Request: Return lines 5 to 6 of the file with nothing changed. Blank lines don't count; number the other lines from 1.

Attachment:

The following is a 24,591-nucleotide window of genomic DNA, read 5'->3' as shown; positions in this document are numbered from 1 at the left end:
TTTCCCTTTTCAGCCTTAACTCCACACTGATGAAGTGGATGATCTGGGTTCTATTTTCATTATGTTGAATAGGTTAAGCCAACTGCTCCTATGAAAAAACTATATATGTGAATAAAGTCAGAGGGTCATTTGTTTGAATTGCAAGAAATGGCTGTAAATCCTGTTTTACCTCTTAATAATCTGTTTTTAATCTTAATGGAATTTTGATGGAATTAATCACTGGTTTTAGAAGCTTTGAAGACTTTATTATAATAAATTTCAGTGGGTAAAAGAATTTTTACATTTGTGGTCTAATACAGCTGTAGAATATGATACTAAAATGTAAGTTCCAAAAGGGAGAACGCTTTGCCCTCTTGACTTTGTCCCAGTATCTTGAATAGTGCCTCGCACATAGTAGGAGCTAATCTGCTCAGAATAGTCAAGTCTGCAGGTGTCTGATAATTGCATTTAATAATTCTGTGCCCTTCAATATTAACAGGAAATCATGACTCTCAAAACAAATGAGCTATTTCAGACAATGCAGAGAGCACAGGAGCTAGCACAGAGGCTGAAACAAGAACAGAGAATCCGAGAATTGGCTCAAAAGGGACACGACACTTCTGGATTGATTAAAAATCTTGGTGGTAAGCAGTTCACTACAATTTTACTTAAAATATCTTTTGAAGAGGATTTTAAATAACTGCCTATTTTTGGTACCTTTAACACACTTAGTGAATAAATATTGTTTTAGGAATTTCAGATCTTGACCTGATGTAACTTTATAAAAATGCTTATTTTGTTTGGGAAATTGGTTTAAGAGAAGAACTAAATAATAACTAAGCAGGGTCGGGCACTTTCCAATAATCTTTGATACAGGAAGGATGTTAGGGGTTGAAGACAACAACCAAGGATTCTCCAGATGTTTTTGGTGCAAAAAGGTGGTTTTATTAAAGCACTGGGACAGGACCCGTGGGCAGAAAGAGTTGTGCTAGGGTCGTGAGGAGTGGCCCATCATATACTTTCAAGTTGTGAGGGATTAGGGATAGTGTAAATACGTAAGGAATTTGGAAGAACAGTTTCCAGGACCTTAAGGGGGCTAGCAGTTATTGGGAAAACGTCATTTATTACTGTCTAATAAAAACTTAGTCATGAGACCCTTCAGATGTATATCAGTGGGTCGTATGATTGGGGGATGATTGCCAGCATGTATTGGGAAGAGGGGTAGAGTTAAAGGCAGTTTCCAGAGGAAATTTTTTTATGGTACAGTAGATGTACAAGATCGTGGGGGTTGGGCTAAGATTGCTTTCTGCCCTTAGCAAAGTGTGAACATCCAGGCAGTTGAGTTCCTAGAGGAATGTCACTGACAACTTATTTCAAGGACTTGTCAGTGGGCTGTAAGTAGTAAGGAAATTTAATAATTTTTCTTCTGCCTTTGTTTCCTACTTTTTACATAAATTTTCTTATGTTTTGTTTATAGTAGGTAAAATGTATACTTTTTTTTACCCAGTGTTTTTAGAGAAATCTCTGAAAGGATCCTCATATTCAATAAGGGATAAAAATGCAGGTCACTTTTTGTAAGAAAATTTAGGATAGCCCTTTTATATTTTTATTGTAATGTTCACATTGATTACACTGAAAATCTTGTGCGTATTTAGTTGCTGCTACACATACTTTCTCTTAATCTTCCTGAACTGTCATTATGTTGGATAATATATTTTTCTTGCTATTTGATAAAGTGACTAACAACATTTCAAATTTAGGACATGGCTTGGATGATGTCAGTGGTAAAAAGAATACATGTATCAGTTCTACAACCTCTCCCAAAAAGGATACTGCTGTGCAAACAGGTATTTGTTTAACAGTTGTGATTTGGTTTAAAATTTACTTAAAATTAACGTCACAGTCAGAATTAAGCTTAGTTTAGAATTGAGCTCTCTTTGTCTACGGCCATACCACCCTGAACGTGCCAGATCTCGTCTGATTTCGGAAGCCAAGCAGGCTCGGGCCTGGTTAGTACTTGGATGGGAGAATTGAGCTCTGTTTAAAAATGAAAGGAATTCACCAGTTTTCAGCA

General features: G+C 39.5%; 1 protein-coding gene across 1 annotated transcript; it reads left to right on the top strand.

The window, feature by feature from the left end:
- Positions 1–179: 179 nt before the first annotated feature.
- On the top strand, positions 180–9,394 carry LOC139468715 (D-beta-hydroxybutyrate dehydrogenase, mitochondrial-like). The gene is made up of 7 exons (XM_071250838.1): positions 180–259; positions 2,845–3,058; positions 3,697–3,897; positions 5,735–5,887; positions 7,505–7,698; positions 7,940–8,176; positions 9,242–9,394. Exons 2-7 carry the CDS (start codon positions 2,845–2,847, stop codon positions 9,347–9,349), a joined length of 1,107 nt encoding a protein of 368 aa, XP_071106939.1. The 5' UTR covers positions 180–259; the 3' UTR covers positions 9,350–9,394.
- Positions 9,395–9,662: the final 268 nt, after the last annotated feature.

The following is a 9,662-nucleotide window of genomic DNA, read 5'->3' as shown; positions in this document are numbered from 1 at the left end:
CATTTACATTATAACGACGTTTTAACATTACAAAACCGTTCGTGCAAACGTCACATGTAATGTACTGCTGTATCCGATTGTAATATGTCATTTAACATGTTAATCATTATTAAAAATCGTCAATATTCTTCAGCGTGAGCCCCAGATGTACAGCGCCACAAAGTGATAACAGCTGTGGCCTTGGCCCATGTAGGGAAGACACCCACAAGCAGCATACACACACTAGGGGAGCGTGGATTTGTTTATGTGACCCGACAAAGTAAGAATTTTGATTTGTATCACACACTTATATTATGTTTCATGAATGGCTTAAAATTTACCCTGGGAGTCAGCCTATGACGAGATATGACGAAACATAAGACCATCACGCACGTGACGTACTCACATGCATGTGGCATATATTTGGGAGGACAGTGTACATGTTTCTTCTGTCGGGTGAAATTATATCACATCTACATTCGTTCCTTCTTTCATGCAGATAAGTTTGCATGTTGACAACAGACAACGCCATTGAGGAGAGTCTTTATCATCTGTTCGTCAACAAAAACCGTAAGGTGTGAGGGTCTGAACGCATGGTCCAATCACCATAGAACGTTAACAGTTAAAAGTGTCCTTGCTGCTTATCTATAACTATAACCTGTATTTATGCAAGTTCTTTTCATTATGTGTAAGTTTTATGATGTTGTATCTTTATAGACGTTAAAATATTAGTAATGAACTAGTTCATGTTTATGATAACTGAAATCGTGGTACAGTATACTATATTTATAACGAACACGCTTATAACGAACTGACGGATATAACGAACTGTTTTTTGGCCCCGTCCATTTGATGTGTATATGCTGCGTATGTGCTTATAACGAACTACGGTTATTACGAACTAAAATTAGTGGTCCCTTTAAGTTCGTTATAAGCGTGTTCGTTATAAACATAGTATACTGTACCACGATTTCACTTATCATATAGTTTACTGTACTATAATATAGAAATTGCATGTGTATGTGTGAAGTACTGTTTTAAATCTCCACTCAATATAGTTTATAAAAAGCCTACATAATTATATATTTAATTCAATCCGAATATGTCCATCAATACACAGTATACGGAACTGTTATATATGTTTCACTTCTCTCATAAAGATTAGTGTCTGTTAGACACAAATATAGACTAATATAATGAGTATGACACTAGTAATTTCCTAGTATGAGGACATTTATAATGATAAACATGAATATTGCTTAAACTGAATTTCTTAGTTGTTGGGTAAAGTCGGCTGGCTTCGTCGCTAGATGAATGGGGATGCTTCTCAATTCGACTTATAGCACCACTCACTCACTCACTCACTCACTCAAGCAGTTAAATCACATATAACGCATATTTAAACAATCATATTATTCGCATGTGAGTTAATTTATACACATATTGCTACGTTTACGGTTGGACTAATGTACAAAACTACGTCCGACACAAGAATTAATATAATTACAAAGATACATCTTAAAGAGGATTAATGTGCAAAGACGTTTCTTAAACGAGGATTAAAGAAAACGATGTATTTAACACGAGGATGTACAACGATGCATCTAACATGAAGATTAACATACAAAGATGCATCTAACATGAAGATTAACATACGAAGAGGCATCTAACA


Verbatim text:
- Positions 1–179: 179 nt before the first annotated feature.
- On the top strand, positions 180–9,394 carry LOC139468715 (D-beta-hydroxybutyrate dehydrogenase, mitochondrial-like). The gene is made up of 7 exons (XM_071250838.1): positions 180–259; positions 2,845–3,058; positions 3,697–3,897; positions 5,735–5,887; positions 7,505–7,698; positions 7,940–8,176; positions 9,242–9,394. Exons 2-7 carry the CDS (start codon positions 2,845–2,847, stop codon positions 9,347–9,349), a joined length of 1,107 nt encoding a protein of 368 aa, XP_071106939.1. The 5' UTR covers positions 180–259; the 3' UTR covers positions 9,350–9,394.